The lighting equipment, Cundey found, was not markedly different in function than what he was accustomed to, although most of the units were not the same ones that are used most commonly in the United States.
"They substitute different but comparable units, frequently the IANIRO products from Italy. The HMI lights were either Arriflex or LTM and are French. Most of the equipment is somehow similar to what we're used to as regards the output of light, such as 1K and 2K. They've begun to build grip equipment that we're familiar with — century stands, nets, et cetera. They have a few of their own inventions that were quite useful and, like most motion picture equipment, they have unusual names. They have, for example, "onkabonks,” which are a series of pipes that plug together and are used to support lights. They come in lengths of anywhere from six to about 18 inches, and each section can be put together with others and used to raise or lower a light from a mounted position, whether overhead or on the floor.”
Although the picture is being released in standard 35mm format (as well as in 70mm blowups for some key locations), about 80% of the English footage was photographed in VistaVision because it included bluescreen elements that eventually would be composited with animated cartoon elements. This permits optical duping of the highest quality, the larger size of the original negative compensating for any generational loss.
"I learned to speak English as well as American,” Cundey said, "but they still use Cockney rhyming slang a lot, which can be confusing. It was fun because Hoskins is Cockney and a lot of the crew are either Cockney or used the slang, so it became a cultural experience learning to understand when they were talking.”
For the street scenes shot in downtown Los Angeles, two blocks of Spring Street between Seventh and Ninth Avenues were revamped to resemble Hollywood in the 1940s. "They built two red cars — like the trolleys that used to run through L.A. — re-did the facades of a large number of buildings and added signs," Cundey revealed. "We had the trolleys and a lot of vintage cars running through the streets. A car chase takes place there, and it's interesting in that the car Bob Hoskins is driving is an animated car. They built a small motorized car — almost a go-cart kind of thing — in which to move Bob around rapidly, and then the animation is placed over the top of that. Roger Rabbit, who is riding with Bob, is placed over that also.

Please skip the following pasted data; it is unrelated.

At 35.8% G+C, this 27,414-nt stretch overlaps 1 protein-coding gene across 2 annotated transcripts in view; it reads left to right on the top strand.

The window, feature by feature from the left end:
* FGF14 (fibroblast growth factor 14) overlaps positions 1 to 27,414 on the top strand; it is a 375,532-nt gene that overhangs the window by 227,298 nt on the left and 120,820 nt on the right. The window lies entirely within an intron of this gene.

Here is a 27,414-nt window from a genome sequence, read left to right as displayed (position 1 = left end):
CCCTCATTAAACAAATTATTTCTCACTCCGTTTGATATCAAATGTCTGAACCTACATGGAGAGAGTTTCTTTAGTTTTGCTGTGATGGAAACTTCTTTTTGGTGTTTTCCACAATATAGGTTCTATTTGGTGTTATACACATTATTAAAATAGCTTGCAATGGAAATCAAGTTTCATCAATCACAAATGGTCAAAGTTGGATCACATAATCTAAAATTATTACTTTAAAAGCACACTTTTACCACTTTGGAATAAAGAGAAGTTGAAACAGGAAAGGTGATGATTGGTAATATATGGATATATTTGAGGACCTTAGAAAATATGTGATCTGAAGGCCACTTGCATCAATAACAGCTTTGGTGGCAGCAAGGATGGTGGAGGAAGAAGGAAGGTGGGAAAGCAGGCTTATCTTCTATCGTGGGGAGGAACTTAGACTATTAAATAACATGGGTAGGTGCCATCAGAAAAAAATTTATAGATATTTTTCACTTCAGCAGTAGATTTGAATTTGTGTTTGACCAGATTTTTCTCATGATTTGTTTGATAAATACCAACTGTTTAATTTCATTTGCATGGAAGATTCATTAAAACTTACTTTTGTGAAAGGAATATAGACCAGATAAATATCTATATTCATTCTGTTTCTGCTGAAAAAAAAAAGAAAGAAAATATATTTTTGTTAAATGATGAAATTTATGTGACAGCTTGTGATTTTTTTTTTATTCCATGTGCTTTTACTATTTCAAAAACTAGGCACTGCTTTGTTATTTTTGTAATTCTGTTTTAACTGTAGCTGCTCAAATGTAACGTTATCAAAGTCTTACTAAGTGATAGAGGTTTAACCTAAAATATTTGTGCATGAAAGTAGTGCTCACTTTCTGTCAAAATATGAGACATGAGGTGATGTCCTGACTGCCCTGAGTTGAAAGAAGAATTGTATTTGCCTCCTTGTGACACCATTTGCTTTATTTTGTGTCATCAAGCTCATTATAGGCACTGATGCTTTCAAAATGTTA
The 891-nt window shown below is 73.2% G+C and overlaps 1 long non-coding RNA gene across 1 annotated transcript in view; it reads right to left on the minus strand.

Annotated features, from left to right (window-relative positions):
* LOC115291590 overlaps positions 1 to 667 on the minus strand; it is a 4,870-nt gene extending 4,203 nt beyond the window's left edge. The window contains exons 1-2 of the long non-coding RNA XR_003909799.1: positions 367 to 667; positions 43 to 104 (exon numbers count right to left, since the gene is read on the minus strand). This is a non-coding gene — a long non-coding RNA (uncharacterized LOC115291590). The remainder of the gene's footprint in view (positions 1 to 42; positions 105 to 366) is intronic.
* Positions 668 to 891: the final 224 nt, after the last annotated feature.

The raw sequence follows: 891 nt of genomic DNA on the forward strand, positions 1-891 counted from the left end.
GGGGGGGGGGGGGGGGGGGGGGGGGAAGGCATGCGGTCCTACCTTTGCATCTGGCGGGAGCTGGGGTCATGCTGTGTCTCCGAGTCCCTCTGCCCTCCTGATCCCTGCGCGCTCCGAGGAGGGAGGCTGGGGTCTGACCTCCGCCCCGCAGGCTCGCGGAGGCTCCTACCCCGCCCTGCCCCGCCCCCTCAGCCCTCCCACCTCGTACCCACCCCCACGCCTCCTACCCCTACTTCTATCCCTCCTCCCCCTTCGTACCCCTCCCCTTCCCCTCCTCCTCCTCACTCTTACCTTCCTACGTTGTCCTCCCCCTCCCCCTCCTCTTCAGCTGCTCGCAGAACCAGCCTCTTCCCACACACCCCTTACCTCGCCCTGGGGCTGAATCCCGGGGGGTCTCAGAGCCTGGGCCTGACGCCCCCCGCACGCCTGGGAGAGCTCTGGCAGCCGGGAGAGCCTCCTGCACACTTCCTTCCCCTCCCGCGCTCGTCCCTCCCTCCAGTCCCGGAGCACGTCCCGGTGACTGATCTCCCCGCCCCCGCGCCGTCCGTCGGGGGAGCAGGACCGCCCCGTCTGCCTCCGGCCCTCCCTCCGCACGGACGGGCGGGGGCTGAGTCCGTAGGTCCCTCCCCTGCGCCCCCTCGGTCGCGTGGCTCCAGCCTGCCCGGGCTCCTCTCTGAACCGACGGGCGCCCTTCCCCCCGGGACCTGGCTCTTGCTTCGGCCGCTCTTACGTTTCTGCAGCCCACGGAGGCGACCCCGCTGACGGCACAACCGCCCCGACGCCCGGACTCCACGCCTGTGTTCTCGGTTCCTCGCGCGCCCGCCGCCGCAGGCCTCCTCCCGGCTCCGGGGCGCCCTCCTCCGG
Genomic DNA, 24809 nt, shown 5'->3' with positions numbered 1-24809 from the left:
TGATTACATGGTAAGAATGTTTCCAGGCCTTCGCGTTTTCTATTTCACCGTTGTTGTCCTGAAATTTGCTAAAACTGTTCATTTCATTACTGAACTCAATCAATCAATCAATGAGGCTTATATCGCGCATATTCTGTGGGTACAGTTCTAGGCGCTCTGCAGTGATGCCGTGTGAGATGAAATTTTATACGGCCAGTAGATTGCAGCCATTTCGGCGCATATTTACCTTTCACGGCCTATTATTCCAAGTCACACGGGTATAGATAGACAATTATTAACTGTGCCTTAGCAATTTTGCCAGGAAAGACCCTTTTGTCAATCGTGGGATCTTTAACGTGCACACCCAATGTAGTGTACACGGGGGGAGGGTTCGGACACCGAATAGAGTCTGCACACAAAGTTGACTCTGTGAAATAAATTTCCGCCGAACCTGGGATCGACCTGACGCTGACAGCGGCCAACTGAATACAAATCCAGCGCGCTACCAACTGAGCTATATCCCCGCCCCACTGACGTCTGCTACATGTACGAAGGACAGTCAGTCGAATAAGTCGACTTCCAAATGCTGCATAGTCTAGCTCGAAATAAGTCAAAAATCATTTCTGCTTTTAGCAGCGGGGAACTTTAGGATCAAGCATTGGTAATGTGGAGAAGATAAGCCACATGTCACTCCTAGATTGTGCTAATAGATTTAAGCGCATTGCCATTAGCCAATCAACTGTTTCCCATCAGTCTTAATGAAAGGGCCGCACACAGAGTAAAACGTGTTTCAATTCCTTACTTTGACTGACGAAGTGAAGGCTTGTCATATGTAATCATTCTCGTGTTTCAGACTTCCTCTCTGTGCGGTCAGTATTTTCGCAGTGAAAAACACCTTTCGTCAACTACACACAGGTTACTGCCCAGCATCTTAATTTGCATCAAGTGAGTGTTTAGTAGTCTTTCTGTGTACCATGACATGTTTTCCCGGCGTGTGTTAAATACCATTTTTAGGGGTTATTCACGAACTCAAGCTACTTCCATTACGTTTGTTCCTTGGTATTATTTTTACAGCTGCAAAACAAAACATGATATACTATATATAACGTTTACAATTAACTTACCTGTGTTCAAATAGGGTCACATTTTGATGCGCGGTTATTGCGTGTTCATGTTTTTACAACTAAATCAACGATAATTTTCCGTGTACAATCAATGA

"We built full-size, bendable rubber characters to use as stand-ins to help with the lighting and staging. Each time we photographed a scene we would always do one take using these large, poseable figures, which were built for principal animation characters, such as Roger, the weasels, and a couple others. These proved to be extremely useful devices because the operator was able to see their sizes in relation to the actors. The director or I would then move the character through the scene as it was rehearsed so that everybody would understand what the action was and where the character would be moving. The operator would then be able to see how fast it moved and decide how to compose. Then, when we shot the scene, we didn't use the figure, and the operator would have to just imagine where the character was in relation to the dialogue, which was being delivered by an off-camera actor. The actors in the scene were able to do the rehearsals with the figures, visualize what the action was going to be, and then during the actual take they could draw upon memory what the figure had done when brought through by the director."
Last fall, while Cundey and visual effects supervisor Ken Ralston were working on further bluescreen shots at ILM, American Cinematographer observed some of the unusual methods being used for the first time in depicting Roger's adventures.